13 July 2011

From jailhouse to minefield


BANGKOK: “The soldiers told us if we were alive tomorrow we would be lucky,” said Tun Tun Aung, a prisoner originally from a town near Mandalay who was press-ganged into front-line duty by the Burmese Army along with 29 other convicts from Meiktila prison in December 2010.

He said there were about 1,000 prisoners in Karen State when his group arrived there, whereupon they were divided up into groups to carry bombs for the army. “We were never given food or water,” he said, recounting the arduous daily trek up mountains and through jungle, in the ever-dangerous region where Karen rebels have fought the Burmese Army since 1948.

His story is one of 58 separate accounts by Burmese convicts recorded by Human Rights Watch (HRW) and the Karen Human Rights Group (KHRG) in a new report, “Dead Men Walking: Convict Porters on the Front Lines in Eastern Burma,” which was released today at a press conference at the Foreign Correspondents Club of Thailand. The document, based on accounts given by convict porters who were reportedly coerced into duty but later managed to escape, outlines cases of torture, beatings and summary executions.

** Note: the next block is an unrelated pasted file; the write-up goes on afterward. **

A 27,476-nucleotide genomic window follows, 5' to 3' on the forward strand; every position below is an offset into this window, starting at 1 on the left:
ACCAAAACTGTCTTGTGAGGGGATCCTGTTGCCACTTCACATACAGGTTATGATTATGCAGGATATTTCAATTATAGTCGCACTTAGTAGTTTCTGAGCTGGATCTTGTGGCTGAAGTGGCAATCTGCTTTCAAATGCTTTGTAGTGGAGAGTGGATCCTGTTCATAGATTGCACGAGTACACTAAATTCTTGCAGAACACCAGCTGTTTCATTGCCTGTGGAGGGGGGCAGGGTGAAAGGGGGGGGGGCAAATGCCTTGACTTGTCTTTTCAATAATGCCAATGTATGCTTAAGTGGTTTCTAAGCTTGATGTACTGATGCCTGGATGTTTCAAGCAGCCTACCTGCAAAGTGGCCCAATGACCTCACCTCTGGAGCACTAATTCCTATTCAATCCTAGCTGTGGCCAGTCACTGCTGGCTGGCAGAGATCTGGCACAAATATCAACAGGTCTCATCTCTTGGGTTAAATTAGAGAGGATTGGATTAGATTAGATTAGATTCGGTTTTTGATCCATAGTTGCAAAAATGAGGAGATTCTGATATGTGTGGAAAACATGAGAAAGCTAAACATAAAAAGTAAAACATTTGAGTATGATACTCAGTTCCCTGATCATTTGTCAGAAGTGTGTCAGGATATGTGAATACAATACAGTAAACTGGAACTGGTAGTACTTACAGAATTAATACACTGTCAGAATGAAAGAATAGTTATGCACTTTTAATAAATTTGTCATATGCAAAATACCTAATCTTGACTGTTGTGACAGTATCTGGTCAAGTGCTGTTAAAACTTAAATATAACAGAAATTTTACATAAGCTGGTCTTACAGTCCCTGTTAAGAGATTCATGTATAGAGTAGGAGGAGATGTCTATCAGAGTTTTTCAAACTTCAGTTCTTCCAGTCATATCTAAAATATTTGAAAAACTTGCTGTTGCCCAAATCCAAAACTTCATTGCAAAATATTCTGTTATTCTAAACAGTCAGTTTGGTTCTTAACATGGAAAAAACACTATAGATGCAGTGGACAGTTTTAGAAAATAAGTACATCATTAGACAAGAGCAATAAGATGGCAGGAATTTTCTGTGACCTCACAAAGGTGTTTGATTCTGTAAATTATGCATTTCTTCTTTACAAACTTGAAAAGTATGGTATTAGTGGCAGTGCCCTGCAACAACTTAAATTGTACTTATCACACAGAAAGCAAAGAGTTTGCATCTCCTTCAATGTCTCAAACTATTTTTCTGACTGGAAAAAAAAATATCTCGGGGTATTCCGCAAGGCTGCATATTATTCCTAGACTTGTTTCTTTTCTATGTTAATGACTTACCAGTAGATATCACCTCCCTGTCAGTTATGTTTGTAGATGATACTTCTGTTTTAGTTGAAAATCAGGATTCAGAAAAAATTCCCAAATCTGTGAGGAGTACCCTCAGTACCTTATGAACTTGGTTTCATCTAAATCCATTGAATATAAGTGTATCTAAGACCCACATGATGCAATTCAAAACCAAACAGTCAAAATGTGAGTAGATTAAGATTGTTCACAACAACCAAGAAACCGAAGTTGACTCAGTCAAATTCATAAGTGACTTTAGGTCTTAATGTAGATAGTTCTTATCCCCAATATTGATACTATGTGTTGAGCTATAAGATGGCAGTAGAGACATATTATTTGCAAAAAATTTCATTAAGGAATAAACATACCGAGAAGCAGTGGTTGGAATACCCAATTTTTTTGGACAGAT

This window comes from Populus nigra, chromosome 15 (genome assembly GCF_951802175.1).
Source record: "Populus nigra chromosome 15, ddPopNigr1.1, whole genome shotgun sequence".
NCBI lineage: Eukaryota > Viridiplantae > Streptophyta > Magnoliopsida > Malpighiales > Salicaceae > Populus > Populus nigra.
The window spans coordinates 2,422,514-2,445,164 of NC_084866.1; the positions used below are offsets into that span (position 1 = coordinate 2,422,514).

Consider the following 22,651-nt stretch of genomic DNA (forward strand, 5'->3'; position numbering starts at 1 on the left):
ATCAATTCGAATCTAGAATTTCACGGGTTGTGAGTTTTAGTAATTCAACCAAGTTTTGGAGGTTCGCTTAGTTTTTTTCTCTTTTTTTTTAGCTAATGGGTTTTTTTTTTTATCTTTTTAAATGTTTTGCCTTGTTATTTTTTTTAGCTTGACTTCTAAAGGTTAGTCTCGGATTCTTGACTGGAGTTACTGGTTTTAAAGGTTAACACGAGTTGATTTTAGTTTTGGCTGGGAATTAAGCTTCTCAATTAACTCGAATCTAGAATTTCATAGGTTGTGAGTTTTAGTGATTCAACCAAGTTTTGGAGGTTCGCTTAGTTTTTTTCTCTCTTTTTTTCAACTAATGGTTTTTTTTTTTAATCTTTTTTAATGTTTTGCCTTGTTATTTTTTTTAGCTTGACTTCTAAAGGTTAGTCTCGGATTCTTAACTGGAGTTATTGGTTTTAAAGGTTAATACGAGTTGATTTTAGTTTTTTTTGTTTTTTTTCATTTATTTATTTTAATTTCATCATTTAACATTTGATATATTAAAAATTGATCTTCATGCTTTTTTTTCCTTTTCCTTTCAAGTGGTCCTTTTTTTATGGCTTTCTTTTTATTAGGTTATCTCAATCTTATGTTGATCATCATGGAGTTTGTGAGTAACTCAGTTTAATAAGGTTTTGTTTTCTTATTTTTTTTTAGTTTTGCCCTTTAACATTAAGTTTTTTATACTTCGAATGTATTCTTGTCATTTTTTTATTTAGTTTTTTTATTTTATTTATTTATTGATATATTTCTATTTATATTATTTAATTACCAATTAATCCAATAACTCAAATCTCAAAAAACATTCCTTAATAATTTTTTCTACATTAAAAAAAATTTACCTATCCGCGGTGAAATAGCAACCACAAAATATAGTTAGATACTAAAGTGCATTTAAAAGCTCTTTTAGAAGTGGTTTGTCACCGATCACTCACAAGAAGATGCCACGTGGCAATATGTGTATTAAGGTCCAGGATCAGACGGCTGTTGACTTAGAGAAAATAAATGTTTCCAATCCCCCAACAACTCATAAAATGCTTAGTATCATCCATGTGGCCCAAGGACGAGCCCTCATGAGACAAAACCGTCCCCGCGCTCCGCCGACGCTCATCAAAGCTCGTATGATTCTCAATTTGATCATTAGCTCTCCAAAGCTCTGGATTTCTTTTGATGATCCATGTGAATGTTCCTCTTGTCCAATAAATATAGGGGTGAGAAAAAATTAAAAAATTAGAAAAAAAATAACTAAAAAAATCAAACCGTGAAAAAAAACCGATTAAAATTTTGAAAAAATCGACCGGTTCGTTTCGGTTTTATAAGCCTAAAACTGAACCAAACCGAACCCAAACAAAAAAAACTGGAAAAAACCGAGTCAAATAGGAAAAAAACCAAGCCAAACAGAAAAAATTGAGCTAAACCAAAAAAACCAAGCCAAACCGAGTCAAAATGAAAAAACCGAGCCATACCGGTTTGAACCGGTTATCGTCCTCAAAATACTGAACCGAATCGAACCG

Since elections held on Nov 7, 2010, fighting between the Burmese Army and ethnic militias in Karen, Shan and Kachin states, which are home to sizable ethnic minorities, has increased, making it likely that the numbers of convict porters has gone up as the army engages in more fighting with the militias. Full story at The Irrawaddy